Local Govt | National News Video | Parliament Headlines | Politics Headlines | Search

 


Investigation into subsidence in Albert Park

MEDIA RELEASE
19 October 2005

Investigation into subsidence in Albert Park

Auckland City has commissioned a geotechnical investigation into subsidence in the Albert Park area, following recent cases of soil collapse at the reserve.

There were two instances of subsidence at the inner city park during September, in which small depressions opened up in different locations.

Council staff acted quickly to fill in these sunken areas with loose material as a temporary safety measure.

In both cases, the subsidence appears to have been caused by the slow settling of soil used many years ago to fill ventilation shafts below the surface of the park. The shafts form part of a complex system that fed air to tunnels beneath Albert Park.

The tunnel system was built in 1942 for protection during threatened air raids in World War II. After the war, the tunnels were filled with unfired bricks and sealed. The ventilation structures above the surface were demolished and buried, and the ventilation shafts reaching the surface were filled.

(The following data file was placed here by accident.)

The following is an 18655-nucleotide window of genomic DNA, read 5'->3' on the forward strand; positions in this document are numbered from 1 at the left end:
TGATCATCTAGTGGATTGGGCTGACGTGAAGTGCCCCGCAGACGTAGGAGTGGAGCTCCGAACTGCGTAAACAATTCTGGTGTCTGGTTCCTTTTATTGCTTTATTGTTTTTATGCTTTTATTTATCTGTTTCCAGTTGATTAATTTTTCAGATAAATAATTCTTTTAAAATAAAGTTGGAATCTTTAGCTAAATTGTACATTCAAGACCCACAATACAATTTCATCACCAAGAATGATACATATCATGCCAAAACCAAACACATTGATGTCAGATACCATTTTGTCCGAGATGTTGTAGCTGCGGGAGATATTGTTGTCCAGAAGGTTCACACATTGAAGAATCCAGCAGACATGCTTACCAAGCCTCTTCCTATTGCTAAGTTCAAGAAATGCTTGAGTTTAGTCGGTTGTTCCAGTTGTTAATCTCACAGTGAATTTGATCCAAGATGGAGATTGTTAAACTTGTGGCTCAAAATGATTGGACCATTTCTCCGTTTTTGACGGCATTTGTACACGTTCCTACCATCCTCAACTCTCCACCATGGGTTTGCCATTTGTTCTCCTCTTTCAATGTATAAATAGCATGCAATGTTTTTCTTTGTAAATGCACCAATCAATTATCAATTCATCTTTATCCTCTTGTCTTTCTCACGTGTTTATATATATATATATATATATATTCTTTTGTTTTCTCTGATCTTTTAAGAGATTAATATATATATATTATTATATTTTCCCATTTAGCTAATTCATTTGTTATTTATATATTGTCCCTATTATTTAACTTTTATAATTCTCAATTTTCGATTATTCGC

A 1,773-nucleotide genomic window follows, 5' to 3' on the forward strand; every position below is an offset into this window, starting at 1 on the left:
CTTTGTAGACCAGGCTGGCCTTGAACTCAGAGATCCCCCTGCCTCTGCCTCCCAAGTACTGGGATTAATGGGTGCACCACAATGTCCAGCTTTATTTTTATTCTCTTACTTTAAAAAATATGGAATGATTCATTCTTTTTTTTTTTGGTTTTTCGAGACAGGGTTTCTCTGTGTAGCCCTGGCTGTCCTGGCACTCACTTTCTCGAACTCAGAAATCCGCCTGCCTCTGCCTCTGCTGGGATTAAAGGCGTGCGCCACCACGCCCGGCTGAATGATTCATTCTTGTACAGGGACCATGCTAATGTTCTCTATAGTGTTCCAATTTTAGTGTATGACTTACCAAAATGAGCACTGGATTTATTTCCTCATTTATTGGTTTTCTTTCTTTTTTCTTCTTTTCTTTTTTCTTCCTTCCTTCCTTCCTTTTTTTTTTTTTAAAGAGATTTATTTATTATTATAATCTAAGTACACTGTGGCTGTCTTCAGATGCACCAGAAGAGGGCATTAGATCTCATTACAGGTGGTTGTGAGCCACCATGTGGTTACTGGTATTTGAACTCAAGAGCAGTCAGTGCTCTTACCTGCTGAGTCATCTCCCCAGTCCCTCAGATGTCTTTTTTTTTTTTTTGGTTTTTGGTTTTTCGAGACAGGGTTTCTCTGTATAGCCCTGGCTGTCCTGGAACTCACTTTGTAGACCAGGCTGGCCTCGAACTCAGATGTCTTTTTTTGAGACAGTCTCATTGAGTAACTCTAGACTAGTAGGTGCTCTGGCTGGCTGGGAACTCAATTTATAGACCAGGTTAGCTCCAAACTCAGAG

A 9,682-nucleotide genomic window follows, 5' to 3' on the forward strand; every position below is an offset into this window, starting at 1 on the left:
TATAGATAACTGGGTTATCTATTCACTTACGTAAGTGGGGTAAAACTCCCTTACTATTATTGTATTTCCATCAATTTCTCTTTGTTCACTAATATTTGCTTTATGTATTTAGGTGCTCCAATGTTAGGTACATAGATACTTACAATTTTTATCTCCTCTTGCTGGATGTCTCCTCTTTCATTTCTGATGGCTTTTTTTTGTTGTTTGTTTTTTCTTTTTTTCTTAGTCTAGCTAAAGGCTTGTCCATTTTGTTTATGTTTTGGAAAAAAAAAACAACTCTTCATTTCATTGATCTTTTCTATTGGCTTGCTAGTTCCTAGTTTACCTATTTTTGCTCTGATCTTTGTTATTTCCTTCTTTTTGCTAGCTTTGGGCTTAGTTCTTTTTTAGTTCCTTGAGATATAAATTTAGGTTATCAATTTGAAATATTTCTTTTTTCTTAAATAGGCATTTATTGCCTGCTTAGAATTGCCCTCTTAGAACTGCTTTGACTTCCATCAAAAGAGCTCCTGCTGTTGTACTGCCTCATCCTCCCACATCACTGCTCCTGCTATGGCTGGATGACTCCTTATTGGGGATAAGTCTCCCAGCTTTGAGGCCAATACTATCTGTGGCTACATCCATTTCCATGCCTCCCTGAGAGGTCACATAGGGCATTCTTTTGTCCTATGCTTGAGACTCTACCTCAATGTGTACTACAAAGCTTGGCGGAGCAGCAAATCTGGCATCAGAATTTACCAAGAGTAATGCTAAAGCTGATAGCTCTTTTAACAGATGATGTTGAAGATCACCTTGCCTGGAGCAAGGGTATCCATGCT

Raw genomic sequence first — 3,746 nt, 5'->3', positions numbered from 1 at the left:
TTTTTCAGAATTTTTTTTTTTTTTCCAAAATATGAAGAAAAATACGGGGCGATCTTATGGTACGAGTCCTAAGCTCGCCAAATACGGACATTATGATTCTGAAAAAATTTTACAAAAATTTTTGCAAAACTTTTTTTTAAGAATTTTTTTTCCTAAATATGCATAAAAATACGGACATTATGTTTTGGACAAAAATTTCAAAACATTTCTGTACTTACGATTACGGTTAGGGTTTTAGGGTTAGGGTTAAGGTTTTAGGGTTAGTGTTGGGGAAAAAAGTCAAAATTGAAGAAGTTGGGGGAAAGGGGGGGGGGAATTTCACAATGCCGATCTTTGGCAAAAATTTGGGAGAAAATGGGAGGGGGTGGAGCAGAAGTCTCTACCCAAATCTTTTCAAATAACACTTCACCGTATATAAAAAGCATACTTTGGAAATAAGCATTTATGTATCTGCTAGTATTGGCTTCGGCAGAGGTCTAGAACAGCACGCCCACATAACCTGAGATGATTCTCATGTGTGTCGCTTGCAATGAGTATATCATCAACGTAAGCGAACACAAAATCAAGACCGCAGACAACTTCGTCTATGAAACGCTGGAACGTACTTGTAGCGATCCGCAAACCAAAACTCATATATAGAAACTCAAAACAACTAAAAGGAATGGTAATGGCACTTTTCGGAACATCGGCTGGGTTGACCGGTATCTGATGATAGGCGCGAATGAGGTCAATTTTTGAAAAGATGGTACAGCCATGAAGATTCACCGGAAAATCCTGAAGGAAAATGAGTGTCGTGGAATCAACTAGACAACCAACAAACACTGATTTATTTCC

Auckland City's parks manager, Jacqui Dyer, says further investigation is needed to assess the state of all of the blocked-off ventilation shafts in the park.

She says this is a precautionary measure to ensure there is no further risk of subsidence.

"In both cases the subsidence appears to have occurred directly above these old ventilation shafts. There are a number of these shafts throughout the park and we need to get them checked to ensure that there is no further soil collapse in the park.

"Auckland City has commissioned a specialist engineering report to investigate the matter and to advise on any remediation that may be needed."

Ms Dyer says in the meantime, a temporary vehicle weight restriction has been introduced in Albert Park as a precautionary measure.

Auckland City's heritage manager, George Farrant, says much of Albert Park, including the tunnel system below the reserve, is a significant heritage site.

"The existing heritage values of the park and the tunnel system will need to be protected during the investigation and throughout any remedial works that may be needed.

"Minor subsidence has occurred in the past above the ventilation shafts and the time has come to sort out the issue once and for all," he says.